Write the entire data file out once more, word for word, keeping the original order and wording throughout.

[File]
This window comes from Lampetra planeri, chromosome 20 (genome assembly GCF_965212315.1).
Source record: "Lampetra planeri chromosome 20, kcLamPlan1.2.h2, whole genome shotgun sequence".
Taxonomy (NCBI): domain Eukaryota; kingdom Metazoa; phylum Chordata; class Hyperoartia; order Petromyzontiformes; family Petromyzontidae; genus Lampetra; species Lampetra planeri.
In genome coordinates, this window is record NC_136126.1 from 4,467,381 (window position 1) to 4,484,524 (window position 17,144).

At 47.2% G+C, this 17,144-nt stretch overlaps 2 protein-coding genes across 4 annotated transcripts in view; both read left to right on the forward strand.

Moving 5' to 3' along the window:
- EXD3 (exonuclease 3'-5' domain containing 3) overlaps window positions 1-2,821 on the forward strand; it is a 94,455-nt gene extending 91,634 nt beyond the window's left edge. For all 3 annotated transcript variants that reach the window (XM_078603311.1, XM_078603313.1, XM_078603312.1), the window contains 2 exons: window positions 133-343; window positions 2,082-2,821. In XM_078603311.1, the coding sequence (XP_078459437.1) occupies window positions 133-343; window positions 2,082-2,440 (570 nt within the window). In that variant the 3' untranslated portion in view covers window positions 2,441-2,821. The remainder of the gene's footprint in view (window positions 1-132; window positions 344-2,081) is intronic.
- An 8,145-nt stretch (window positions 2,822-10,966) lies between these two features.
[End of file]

This window comes from Lampetra planeri, chromosome 20 (genome assembly GCF_965212315.1).
Source record: "Lampetra planeri chromosome 20, kcLamPlan1.2.h2, whole genome shotgun sequence".
Taxonomy (NCBI): domain Eukaryota; kingdom Metazoa; phylum Chordata; class Hyperoartia; order Petromyzontiformes; family Petromyzontidae; genus Lampetra; species Lampetra planeri.
In genome coordinates, this window is record NC_136126.1 from 4,467,381 (window position 1) to 4,484,524 (window position 17,144).

At 47.2% G+C, this 17,144-nt stretch overlaps 2 protein-coding genes across 4 annotated transcripts in view; both read left to right on the forward strand.

Moving 5' to 3' along the window:
- EXD3 (exonuclease 3'-5' domain containing 3) overlaps window positions 1-2,821 on the forward strand; it is a 94,455-nt gene extending 91,634 nt beyond the window's left edge. For all 3 annotated transcript variants that reach the window (XM_078603311.1, XM_078603313.1, XM_078603312.1), the window contains 2 exons: window positions 133-343; window positions 2,082-2,821. In XM_078603311.1, the coding sequence (XP_078459437.1) occupies window positions 133-343; window positions 2,082-2,440 (570 nt within the window). In that variant the 3' untranslated portion in view covers window positions 2,441-2,821. The remainder of the gene's footprint in view (window positions 1-132; window positions 344-2,081) is intronic.
- An 8,145-nt stretch (window positions 2,822-10,966) lies between these two features.